Seattle settled a lawsuit brought by World Trade Organization (WTO) protesters for $250,000 yesterday, just before the case was scheduled to go to trial next week.
The lawsuit stemmed from the arrest of 157 people outside a "no-protest zone" on Dec. 1, 1999.
U.S. District Judge Marsha Pechman ruled last month that Seattle police lacked probable cause to arrest the protesters, leaving the city vulnerable to damages from the class-action lawsuit.
Since that decision was handed down, the city has been trying to settle, according to City Attorney Tom Carr. "We had potential liability, and we paid less than $2,000 per person and ended the risk that the city would face substantial exposure," he said.
Steve Berman, lead attorney for the plaintiffs, said he considered the settlement a victory, although he didn't get an apology he wanted from the city. Still, Pechman's ruling vindicated the protesters' claim that they were illegally rounded up and detained, Berman said, and the $250,000 settlement was "enough to be some kind of deterrent."
"I think the clients set out to make a point with the case, and the point was they were arrested illegally," Berman said. "No one was trying to get rich out of this."
One-quarter to one-third of the money will go to attorney fees, Berman said, with the rest disbursed among the plaintiffs.
The deal closes one legal chapter in the WTO saga. A case involving the constitutionality of the no-protest zone is waiting to be heard by the 9th U.S. Circuit Court of Appeals.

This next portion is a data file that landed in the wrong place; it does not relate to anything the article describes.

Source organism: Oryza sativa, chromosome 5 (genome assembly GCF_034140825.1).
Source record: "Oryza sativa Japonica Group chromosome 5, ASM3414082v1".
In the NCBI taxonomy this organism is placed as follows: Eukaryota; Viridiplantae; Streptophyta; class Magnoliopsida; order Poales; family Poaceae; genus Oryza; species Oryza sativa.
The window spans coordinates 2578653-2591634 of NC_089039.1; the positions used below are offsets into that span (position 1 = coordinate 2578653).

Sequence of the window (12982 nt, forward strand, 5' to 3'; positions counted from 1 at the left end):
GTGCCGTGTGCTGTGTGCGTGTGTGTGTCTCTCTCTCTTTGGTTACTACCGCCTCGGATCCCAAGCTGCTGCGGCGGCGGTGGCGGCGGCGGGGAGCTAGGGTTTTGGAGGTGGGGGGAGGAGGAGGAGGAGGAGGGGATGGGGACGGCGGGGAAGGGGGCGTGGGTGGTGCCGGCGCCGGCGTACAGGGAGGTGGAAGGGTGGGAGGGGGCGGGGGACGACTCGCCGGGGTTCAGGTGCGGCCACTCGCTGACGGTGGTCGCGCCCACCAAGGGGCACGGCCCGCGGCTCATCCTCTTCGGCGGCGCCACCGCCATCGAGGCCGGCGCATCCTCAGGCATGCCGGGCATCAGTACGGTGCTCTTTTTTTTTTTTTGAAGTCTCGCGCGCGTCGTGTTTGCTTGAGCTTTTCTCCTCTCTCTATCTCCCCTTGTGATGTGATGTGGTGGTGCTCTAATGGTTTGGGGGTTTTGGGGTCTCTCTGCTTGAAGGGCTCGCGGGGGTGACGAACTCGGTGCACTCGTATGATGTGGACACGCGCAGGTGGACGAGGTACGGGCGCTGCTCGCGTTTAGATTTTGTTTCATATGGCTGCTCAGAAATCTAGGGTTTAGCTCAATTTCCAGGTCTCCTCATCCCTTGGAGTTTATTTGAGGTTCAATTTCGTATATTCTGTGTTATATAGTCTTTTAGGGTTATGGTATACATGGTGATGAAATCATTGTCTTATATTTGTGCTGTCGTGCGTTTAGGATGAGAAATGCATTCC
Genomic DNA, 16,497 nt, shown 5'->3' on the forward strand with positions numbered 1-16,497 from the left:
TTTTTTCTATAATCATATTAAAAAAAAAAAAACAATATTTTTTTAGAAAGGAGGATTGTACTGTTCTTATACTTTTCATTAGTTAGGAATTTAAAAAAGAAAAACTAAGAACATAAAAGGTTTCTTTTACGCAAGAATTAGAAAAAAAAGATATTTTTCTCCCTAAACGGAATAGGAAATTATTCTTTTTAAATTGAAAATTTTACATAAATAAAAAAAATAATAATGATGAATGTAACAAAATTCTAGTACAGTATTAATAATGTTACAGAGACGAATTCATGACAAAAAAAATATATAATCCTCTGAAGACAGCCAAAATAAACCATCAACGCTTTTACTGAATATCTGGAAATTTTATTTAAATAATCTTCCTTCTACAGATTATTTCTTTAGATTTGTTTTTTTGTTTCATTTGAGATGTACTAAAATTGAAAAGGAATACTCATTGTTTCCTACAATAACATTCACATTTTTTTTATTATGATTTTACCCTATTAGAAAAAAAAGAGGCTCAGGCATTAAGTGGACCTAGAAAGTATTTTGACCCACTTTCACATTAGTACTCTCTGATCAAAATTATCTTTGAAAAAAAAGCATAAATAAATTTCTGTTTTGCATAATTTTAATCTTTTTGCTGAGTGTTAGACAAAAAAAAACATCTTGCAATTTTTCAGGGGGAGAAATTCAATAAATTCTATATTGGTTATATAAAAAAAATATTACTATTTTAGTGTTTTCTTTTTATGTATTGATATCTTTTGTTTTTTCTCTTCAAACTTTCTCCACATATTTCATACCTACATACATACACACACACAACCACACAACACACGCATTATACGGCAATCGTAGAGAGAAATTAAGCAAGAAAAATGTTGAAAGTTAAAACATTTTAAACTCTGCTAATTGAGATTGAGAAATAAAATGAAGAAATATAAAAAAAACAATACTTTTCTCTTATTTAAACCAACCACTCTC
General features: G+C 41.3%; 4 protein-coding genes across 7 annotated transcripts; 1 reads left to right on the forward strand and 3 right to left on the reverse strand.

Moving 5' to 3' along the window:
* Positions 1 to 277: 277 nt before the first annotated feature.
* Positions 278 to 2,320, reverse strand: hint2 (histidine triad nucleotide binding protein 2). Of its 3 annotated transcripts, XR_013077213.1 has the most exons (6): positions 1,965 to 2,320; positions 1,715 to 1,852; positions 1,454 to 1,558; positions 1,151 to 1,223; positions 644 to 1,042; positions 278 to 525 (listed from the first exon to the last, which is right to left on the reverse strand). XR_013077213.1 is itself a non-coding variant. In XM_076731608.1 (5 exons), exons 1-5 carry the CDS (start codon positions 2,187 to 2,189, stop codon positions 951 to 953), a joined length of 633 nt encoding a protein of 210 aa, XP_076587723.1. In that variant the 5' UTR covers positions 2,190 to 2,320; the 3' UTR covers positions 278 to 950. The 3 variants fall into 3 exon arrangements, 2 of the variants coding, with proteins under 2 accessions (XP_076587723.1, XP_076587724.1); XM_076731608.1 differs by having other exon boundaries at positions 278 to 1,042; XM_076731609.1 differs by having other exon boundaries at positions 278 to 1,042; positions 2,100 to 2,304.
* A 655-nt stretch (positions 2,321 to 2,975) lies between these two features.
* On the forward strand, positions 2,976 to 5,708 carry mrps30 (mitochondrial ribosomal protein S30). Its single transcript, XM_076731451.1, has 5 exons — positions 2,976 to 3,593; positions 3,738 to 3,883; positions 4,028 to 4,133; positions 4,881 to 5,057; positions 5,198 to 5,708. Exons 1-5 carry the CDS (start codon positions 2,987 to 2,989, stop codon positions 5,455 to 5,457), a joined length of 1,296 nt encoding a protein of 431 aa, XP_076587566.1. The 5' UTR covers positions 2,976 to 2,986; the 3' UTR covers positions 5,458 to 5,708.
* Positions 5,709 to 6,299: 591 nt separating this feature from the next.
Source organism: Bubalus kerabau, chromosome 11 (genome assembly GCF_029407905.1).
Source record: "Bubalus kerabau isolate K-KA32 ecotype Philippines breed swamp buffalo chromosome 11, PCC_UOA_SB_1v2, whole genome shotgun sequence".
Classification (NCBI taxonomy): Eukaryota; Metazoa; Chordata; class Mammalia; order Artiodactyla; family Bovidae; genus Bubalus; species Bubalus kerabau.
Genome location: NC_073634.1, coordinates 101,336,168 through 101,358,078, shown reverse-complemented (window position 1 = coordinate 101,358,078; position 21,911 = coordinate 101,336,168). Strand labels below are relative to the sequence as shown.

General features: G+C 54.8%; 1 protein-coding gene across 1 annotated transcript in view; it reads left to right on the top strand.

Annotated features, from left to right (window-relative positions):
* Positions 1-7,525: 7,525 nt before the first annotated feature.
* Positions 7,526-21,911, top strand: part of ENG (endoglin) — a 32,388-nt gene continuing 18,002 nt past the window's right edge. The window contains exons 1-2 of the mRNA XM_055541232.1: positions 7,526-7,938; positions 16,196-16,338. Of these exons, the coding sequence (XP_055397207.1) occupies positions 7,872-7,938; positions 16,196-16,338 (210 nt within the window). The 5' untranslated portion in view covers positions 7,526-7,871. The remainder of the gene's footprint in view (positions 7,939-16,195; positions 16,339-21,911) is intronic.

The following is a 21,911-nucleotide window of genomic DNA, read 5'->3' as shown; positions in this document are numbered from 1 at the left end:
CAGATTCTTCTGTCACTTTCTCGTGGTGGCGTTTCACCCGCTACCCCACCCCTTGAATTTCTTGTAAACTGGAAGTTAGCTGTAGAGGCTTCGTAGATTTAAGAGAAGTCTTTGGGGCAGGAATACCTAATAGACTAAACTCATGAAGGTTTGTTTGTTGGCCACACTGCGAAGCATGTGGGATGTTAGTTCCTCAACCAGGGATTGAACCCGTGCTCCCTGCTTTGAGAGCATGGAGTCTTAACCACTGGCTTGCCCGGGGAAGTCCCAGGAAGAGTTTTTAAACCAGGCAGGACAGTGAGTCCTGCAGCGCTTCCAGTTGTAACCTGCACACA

Berman said bigger issues will be argued in that case, which appeals a 2001 ruling by U.S. District Judge Barbara Rothstein She upheld the no-protest zone, saying, "Free speech must sometimes bend to public safety."
Berman said, "I'm highly confident we're going to win that case." If so, the city could be liable for hundreds of arrests inside the no-protest zone.
Yesterday's settlement must be approved by Pechman. Berman and Carr said they did not anticipate problems from the judge.
In her pivotal ruling last month, Pechman cited "atrocious" record keeping by police, noting that photocopied arrest warrants were used to round up protesters. The forms were signed by a police lieutenant who later acknowledged he had not made any of the arrests.
Attorneys for the protesters argued that police violated the constitutional rights of the people they arrested. Their lawsuit contended many protesters and bystanders were herded together and arrested without being given a chance to disperse.
Both sides agreed that had the case gone to trial, it would have hinged on whether city policy-makers approved of the arrests, including Mayor Paul Schell and Police Chief Norm Stamper. Stamper resigned shortly after the riots.
Carr said it has never been the city's policy to arrest anyone without probable cause. But he acknowledged a jury might have found "implicit approval" of such a policy in the Police Department's actions.
The city did not admit to liability in the settlement, Carr said, and it released the city from future claims stemming from the arrest of 157 citizens outside the no-protest zone.
"We all learned a lot from the WTO experience," he added. "I hope it never happens again and this allows us to move on."